Is The Brand of Green Going Stale?

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There is not much left in the world that is not green, organic, and sustainable. If I want to be evil and don’t care for mother Earth, I’m really stuck with a pitiful selection of Earth-abusing stuff. When I was in New York the other week the apple was really greener then big. Everybody wants to be green.

But when things sound a little too good to be true, they usually are.

Let’s back things up a little: What’s the point of being green? Well, that depends on who you ask. The original intent is of course to save the Earth, stop global warming and so on. From the brand builders perspective, it’s about charging your brand with a dose of caring and responsibility so that the consumer can buy shares in your brand (that is, your products), thus appending the same caring and responsible aroma to his or her own personal brand (let’s face it, saving the world is just not incentive enough). This COULD be a really powerful synergy between brand and Earth, but as it turns out a lot of the green-branded eco friendly products are just not green. Fortune magazine just wrote a small but nicely put together little piece on this phenomena called greenwashing. Google that term for a little while if you feel like getting depressed.

The problem with greenwashing is that we’re really watering down the brand of green. When things REALLY are green and good for the Earth, we just won’t be able to tell because they look just like the greenwashed products. And when we won’t be able to tell, we can’t make choices that are good for the environment, and BOOM – we’re back where we started.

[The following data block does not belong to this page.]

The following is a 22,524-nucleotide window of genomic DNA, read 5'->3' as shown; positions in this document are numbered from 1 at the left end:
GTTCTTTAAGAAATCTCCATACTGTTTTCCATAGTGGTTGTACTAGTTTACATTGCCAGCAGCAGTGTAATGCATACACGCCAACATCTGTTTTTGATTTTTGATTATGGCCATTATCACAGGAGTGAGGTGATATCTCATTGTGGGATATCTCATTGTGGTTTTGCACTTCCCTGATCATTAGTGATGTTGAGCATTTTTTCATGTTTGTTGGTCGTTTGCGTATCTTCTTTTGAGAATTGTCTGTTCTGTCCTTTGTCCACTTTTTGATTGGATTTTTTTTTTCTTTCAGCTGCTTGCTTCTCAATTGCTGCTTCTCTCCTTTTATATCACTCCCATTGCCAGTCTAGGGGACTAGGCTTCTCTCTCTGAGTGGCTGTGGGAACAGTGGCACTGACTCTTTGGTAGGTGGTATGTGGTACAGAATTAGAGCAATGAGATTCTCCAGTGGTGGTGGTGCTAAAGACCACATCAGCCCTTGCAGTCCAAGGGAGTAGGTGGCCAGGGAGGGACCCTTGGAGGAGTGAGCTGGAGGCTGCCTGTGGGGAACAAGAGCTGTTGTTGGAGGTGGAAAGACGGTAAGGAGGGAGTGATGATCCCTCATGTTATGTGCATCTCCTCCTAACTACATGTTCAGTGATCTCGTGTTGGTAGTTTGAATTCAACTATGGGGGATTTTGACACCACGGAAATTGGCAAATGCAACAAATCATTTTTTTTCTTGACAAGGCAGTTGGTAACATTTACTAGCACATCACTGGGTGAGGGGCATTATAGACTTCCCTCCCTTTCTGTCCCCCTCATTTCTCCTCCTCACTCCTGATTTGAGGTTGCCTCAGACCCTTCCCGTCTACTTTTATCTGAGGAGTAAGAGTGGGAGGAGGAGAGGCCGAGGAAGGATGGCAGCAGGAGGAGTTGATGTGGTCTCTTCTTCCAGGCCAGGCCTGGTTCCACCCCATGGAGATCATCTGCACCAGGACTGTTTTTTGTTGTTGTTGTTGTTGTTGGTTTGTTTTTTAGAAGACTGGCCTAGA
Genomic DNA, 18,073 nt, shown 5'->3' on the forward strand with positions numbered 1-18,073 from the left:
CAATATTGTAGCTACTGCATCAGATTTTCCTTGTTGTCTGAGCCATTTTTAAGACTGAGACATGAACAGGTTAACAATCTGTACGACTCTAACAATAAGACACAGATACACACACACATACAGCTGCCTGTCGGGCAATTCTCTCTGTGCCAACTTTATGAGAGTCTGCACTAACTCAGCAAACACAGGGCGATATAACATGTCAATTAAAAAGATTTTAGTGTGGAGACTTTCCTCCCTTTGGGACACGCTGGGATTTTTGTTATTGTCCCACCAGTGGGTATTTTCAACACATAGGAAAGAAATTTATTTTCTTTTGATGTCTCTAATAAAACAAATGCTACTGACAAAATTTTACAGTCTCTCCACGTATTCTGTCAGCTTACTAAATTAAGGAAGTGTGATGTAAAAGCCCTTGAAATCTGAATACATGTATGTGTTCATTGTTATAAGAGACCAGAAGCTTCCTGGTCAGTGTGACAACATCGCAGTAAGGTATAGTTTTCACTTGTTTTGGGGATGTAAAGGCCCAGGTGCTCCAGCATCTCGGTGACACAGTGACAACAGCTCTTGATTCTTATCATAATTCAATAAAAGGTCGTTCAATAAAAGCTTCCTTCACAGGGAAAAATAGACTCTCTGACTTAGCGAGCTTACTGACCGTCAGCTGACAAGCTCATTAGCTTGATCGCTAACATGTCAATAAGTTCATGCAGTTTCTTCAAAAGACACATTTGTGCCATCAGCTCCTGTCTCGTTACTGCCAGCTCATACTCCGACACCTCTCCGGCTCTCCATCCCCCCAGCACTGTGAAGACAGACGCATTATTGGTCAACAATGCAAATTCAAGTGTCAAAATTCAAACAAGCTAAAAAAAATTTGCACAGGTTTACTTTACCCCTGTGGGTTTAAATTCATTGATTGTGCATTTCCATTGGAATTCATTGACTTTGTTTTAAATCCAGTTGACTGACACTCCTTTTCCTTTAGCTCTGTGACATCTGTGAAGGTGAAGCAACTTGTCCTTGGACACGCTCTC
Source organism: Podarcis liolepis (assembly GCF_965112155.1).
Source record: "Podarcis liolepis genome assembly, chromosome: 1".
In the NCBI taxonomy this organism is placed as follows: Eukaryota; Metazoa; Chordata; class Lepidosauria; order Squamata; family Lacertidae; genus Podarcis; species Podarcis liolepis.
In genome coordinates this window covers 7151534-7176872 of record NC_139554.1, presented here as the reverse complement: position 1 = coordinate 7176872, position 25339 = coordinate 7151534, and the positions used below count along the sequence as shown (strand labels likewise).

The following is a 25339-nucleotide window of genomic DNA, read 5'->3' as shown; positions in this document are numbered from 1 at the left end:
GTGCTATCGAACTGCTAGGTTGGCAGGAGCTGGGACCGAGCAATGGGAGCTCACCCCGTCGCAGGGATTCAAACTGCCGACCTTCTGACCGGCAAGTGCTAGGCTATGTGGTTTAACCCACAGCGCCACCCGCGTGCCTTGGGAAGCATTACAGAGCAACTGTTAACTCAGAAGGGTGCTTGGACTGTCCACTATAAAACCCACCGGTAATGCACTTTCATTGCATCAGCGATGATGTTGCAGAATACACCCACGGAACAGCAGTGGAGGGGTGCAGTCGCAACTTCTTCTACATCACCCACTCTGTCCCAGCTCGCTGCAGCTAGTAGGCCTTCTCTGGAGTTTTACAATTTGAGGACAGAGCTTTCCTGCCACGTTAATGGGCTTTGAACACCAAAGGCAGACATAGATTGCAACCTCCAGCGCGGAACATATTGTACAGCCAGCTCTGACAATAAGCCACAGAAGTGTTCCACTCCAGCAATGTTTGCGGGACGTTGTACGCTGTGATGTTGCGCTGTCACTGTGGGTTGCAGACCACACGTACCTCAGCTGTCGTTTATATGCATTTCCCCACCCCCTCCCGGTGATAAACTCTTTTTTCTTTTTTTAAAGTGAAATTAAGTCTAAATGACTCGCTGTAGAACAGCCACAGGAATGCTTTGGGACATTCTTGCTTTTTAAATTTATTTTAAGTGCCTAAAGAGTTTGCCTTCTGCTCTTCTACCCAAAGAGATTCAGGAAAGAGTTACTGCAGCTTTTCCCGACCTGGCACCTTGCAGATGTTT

But I don’t believe that all is lost. Sure, green will turn out to be just a fad (that’s a promise), but that’s really not so strange. Green is not owned by anybody, and when it’s not owned, people don’t care if it get’s scratched more than they do about a rental car. Instead we’ll start seeing a lot more proprietary brands attaching themselves to believable statements that they will have to prove on an ongoing basis. Whole Foods is an early example of this where only products that are NON-organic are marked as such. Organic is the default. And if Whole Foods turn out to be greenwashers, they really have something to loose. Such as their entire brand value. The key for them will be to take real action that is hard to copy. They need to DO things, not just say them. Marketing as a service (MAAS) and/or marketing as a product (MAAP) is the way to go here. Let your actions speak. I guess that’s true for all of us.

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This blog is written by Walter Naeslund and has been around since 2007. The blog is about the journey of starting an advertising agency and a sneak peek behind the scenes of what goes on at the Honesty HQ in SoFo, Södermalm. It is also a blog about communication & technology. The blog has gathered almost a thousand posts over the years with several longer and shorter breaks. Welcome and enjoy.
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